Some NC Kids Don’t Have Internet Access. Here’s What Lawmakers Want To Do About It.

House minority leader Darren Jackson, D-Wake, wears a mask at the legislature in this April 28 file photo. (AP Photo/Gerry Broome)

By Billy Ball

May 21, 2020

With 1.5 million public school children relying on remote learning, dueling proposals would fund grants for local governments to build and lease Internet infrastructure.

Last year’s NC Fiber Act would have helped rural counties and municipalities build and lease broadband in areas without high-speed Internet access, a need cast in sharp relief during the coronavirus pandemic.

But the legislation, which had support from 70 Republican and Democratic lawmakers in the NC House of Representatives, more than half of the chamber, never got a vote despite a lack of Internet access in many of the state’s rural reaches.

Lawmakers from both parties are hoping to change that this year.

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House Democrats have filed a broadband bill authorizing $85 million in spending over two years. A bipartisan group of Republicans and Democrats have their own proposal that would spend about $60 million on broadband grants, which have been under the microscope with many NC school systems relying on remote learning and online classes to reach students.

“How can we claim to be providing every child’s constitutional right to a ‘sound, basic education’ without access to the Internet in every home?”

Rep. Rachel Hunt, D-Mecklenburg

In addition to funding broadband expansion, Democrats’ legislation would encourage local governments to build public-private partnerships with providers and incentivize providers to expand their offerings, Democrats said. 

Representatives for House Speaker Tim Moore’s office hadn’t responded to questions about the bills at press time, but Democrats on Thursday morning urged the chamber to take action expediently.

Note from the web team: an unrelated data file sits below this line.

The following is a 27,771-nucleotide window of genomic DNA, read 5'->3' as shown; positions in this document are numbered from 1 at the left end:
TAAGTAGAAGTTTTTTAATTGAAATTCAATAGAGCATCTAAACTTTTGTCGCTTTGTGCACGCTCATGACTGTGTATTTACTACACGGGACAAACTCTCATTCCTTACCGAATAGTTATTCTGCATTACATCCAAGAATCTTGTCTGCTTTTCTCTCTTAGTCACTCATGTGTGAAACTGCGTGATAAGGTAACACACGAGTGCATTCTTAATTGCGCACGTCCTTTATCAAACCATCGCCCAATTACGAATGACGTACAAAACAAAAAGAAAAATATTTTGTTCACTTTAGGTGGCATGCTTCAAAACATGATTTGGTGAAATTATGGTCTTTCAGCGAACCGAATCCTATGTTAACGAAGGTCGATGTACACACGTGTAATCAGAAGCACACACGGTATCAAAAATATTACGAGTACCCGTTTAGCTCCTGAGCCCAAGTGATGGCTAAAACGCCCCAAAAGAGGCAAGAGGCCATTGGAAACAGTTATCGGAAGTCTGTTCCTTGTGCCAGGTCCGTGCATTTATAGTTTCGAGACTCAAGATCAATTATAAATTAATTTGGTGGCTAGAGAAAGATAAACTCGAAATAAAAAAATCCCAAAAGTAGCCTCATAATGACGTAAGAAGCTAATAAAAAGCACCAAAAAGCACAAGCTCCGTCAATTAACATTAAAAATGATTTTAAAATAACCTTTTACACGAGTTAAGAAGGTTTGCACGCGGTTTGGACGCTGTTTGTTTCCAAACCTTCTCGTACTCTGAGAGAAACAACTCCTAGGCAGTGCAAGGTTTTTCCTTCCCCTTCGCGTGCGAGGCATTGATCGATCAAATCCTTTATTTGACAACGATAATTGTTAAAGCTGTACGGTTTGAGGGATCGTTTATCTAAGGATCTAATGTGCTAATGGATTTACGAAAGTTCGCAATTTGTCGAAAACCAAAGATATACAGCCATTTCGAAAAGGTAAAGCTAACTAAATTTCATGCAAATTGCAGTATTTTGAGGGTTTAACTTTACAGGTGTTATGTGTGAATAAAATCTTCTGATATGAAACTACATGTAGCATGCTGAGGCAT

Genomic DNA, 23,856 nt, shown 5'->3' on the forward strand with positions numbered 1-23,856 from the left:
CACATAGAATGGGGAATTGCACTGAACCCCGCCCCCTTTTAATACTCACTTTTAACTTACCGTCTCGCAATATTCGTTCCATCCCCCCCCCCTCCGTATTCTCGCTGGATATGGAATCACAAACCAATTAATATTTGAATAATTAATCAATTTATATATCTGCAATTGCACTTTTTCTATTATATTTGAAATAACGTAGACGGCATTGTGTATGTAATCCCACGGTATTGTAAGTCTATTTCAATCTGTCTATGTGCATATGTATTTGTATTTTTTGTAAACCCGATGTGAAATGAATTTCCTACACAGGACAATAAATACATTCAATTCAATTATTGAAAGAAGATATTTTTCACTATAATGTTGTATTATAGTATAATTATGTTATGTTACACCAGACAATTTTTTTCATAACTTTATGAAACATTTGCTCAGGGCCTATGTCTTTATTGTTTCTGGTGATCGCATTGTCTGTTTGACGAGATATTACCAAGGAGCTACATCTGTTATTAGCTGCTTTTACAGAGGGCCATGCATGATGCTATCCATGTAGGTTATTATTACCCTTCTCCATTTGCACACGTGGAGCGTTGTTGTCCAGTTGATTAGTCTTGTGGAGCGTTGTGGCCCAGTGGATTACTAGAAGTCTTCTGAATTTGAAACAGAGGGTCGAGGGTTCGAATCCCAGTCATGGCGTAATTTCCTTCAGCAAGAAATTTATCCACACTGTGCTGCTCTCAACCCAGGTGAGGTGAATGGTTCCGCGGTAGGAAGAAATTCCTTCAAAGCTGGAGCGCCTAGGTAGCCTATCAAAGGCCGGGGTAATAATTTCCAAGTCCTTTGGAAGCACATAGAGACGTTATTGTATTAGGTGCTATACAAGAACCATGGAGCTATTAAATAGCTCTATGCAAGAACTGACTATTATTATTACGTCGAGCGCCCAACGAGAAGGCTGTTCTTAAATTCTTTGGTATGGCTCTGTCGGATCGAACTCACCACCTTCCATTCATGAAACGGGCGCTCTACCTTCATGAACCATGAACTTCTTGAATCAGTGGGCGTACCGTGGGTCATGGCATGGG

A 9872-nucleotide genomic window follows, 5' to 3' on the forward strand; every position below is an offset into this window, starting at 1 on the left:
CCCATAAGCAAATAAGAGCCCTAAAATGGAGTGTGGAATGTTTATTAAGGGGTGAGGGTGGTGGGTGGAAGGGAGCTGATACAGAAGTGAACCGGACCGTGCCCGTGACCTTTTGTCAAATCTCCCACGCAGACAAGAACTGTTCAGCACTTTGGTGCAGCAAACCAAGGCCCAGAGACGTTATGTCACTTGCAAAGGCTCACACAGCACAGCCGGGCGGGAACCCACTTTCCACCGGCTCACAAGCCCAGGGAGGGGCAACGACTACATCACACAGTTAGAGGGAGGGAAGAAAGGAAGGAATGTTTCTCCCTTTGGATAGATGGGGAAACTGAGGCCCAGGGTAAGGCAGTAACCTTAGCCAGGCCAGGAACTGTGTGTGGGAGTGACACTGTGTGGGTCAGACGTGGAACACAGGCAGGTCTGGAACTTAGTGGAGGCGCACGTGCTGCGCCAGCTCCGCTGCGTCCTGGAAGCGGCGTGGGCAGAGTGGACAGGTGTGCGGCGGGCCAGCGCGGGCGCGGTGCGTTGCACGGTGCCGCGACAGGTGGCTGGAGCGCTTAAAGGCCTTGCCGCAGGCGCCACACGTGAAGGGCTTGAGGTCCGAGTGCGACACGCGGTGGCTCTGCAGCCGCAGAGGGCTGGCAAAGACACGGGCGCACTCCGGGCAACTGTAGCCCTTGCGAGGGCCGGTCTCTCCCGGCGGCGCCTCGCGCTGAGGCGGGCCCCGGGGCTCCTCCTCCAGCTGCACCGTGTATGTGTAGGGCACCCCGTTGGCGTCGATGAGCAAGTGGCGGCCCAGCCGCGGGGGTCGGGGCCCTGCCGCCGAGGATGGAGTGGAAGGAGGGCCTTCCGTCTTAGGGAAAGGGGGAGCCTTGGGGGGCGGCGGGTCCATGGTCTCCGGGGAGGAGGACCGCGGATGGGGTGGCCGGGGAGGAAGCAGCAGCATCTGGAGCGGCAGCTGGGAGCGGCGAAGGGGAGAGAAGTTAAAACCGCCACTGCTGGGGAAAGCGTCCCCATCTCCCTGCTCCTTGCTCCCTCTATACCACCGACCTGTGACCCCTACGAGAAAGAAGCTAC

“How can we claim to be providing every child’s constitutional right to a ‘sound, basic education’ without access to the Internet in every home?” said Rep. Rachel Hunt, a Mecklenburg County Democrat who co-sponsored Democrats’ version. “We can’t. It’s time to fix that and value our children.”

Last month, Gov. Roy Cooper agreed with Moore and Senate President Phil Berger to a plan for spending federal COVID-19 relief money that included $9 million on rural broadband

But lawmakers emphasized that the state needs much more to fill the gaps in North Carolina, particularly in rural counties outside of the state’s urban and suburban centers.

State Superintendent Mark Johnson reportedly told officials this week that he expects some students will be asked to continue remote learning in the fall as the pandemic lingers.

Cardinal & Pine graphic by Tania Lili.

“It is not an optional infrastructure. It is like the telephone used to be,” said Rep. Ray Russell, a western NC Democrat who co-sponsored the bill. In Russell’s district, which includes Ashe and Watauga counties, 20 to 30% of residents are without broadband Internet, according to the U.S. Census bureau. 

“Internet is now the basic tool for all of our students,” added Hunt. “It is used just like the pencil, paper, and textbook was in the past. These are basic needs and must be available and affordable.”

Access is even spottier in Rep. Joe Sam Queen’s district. The Democrat, who also co-sponsored his party’s bill, represents Swain, Jackson and Haywood counties in western NC, areas where about 30 to 50% of residents are without broadband.

“We all need affordable high-speed Internet to succeed,” Queen said Thursday.

Lynda Sossaman, mayor of the Jackson County town of Sylva, said broadband is “desperately needed” in her town. She talked about students studying in cars parked near temporary Internet signals, part of an emergency state initiative deploying school buses as Wi-Fi hotspots in remote locales.

“These are not the best conditions for learning,” said Sossaman.

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Queen said Democrats’ proposal goes farther than Republicans by requiring that the state meet at least the minimum broadband standards set by the US Federal Communications Commission (FCC). 

“We know what our students need,” said Rep. Hunt. “Now we must have the will to provide it.”

Author

  • Billy Ball

    Billy Ball is Cardinal & Pine's senior community editor. He’s covered local, state and national politics, government, education, criminal justice, the environment and immigration in North Carolina for almost two decades, winning state, regional and national awards for his reporting and commentary.

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